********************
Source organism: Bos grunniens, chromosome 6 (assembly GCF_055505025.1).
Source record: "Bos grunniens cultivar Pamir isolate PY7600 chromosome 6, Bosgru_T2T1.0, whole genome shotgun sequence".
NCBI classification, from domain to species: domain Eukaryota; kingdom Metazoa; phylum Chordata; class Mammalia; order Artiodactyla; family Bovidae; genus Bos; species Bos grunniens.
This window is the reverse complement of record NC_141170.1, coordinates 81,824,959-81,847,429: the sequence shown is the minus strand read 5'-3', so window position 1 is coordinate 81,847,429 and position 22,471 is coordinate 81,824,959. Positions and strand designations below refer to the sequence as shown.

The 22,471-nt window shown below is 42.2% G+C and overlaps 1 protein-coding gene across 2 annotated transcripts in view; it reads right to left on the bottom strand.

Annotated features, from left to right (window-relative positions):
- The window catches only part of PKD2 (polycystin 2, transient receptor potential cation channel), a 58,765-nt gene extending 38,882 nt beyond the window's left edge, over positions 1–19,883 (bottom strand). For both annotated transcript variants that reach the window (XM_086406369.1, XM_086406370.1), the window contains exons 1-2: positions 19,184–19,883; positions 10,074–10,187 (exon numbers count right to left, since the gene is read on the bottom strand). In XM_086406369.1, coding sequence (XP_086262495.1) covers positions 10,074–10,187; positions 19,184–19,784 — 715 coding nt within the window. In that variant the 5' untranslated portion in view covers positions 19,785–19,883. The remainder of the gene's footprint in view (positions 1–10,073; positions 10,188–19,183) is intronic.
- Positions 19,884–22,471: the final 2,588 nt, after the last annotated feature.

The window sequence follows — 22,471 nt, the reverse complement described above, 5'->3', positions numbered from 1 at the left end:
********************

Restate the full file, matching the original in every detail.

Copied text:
Source organism: Bos grunniens, chromosome 6 (assembly GCF_055505025.1).
Source record: "Bos grunniens cultivar Pamir isolate PY7600 chromosome 6, Bosgru_T2T1.0, whole genome shotgun sequence".
NCBI classification, from domain to species: domain Eukaryota; kingdom Metazoa; phylum Chordata; class Mammalia; order Artiodactyla; family Bovidae; genus Bos; species Bos grunniens.
This window is the reverse complement of record NC_141170.1, coordinates 81,824,959-81,847,429: the sequence shown is the minus strand read 5'-3', so window position 1 is coordinate 81,847,429 and position 22,471 is coordinate 81,824,959. Positions and strand designations below refer to the sequence as shown.

The 22,471-nt window shown below is 42.2% G+C and overlaps 1 protein-coding gene across 2 annotated transcripts in view; it reads right to left on the bottom strand.

Annotated features, from left to right (window-relative positions):
- The window catches only part of PKD2 (polycystin 2, transient receptor potential cation channel), a 58,765-nt gene extending 38,882 nt beyond the window's left edge, over positions 1–19,883 (bottom strand). For both annotated transcript variants that reach the window (XM_086406369.1, XM_086406370.1), the window contains exons 1-2: positions 19,184–19,883; positions 10,074–10,187 (exon numbers count right to left, since the gene is read on the bottom strand). In XM_086406369.1, coding sequence (XP_086262495.1) covers positions 10,074–10,187; positions 19,184–19,784 — 715 coding nt within the window. In that variant the 5' untranslated portion in view covers positions 19,785–19,883. The remainder of the gene's footprint in view (positions 1–10,073; positions 10,188–19,183) is intronic.
- Positions 19,884–22,471: the final 2,588 nt, after the last annotated feature.

The window sequence follows — 22,471 nt, the reverse complement described above, 5'->3', positions numbered from 1 at the left end: